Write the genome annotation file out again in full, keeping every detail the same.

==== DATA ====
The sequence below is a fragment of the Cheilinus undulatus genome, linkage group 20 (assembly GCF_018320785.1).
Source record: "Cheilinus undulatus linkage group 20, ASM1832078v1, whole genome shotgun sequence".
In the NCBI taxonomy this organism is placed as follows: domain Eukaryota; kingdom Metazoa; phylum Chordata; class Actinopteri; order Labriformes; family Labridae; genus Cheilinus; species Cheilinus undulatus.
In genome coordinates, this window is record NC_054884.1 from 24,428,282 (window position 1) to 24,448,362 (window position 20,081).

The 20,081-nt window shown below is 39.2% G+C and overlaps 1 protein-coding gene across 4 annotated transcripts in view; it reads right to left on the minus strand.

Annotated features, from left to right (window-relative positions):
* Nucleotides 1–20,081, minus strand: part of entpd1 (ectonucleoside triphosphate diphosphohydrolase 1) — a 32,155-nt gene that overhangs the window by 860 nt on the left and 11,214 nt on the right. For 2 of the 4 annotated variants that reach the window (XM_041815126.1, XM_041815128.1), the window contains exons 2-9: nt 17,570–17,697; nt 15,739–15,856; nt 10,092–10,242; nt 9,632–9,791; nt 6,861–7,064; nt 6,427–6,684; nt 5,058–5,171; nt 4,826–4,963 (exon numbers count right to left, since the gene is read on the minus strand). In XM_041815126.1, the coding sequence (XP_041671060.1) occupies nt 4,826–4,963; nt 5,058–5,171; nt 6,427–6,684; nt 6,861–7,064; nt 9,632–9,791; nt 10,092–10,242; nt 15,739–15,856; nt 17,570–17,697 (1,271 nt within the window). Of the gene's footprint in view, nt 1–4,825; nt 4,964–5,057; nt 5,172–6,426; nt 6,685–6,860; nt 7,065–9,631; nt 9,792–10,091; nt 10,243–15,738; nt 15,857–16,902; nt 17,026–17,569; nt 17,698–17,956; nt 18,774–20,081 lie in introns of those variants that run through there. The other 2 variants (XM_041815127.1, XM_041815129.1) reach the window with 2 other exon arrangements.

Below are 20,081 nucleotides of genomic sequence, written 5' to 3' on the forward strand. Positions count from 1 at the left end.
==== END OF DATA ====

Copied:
The sequence below is a fragment of the Cheilinus undulatus genome, linkage group 20 (assembly GCF_018320785.1).
Source record: "Cheilinus undulatus linkage group 20, ASM1832078v1, whole genome shotgun sequence".
In the NCBI taxonomy this organism is placed as follows: domain Eukaryota; kingdom Metazoa; phylum Chordata; class Actinopteri; order Labriformes; family Labridae; genus Cheilinus; species Cheilinus undulatus.
In genome coordinates, this window is record NC_054884.1 from 24,428,282 (window position 1) to 24,448,362 (window position 20,081).

The 20,081-nt window shown below is 39.2% G+C and overlaps 1 protein-coding gene across 4 annotated transcripts in view; it reads right to left on the minus strand.

Annotated features, from left to right (window-relative positions):
* Nucleotides 1–20,081, minus strand: part of entpd1 (ectonucleoside triphosphate diphosphohydrolase 1) — a 32,155-nt gene that overhangs the window by 860 nt on the left and 11,214 nt on the right. For 2 of the 4 annotated variants that reach the window (XM_041815126.1, XM_041815128.1), the window contains exons 2-9: nt 17,570–17,697; nt 15,739–15,856; nt 10,092–10,242; nt 9,632–9,791; nt 6,861–7,064; nt 6,427–6,684; nt 5,058–5,171; nt 4,826–4,963 (exon numbers count right to left, since the gene is read on the minus strand). In XM_041815126.1, the coding sequence (XP_041671060.1) occupies nt 4,826–4,963; nt 5,058–5,171; nt 6,427–6,684; nt 6,861–7,064; nt 9,632–9,791; nt 10,092–10,242; nt 15,739–15,856; nt 17,570–17,697 (1,271 nt within the window). Of the gene's footprint in view, nt 1–4,825; nt 4,964–5,057; nt 5,172–6,426; nt 6,685–6,860; nt 7,065–9,631; nt 9,792–10,091; nt 10,243–15,738; nt 15,857–16,902; nt 17,026–17,569; nt 17,698–17,956; nt 18,774–20,081 lie in introns of those variants that run through there. The other 2 variants (XM_041815127.1, XM_041815129.1) reach the window with 2 other exon arrangements.

Below are 20,081 nucleotides of genomic sequence, written 5' to 3' on the forward strand. Positions count from 1 at the left end.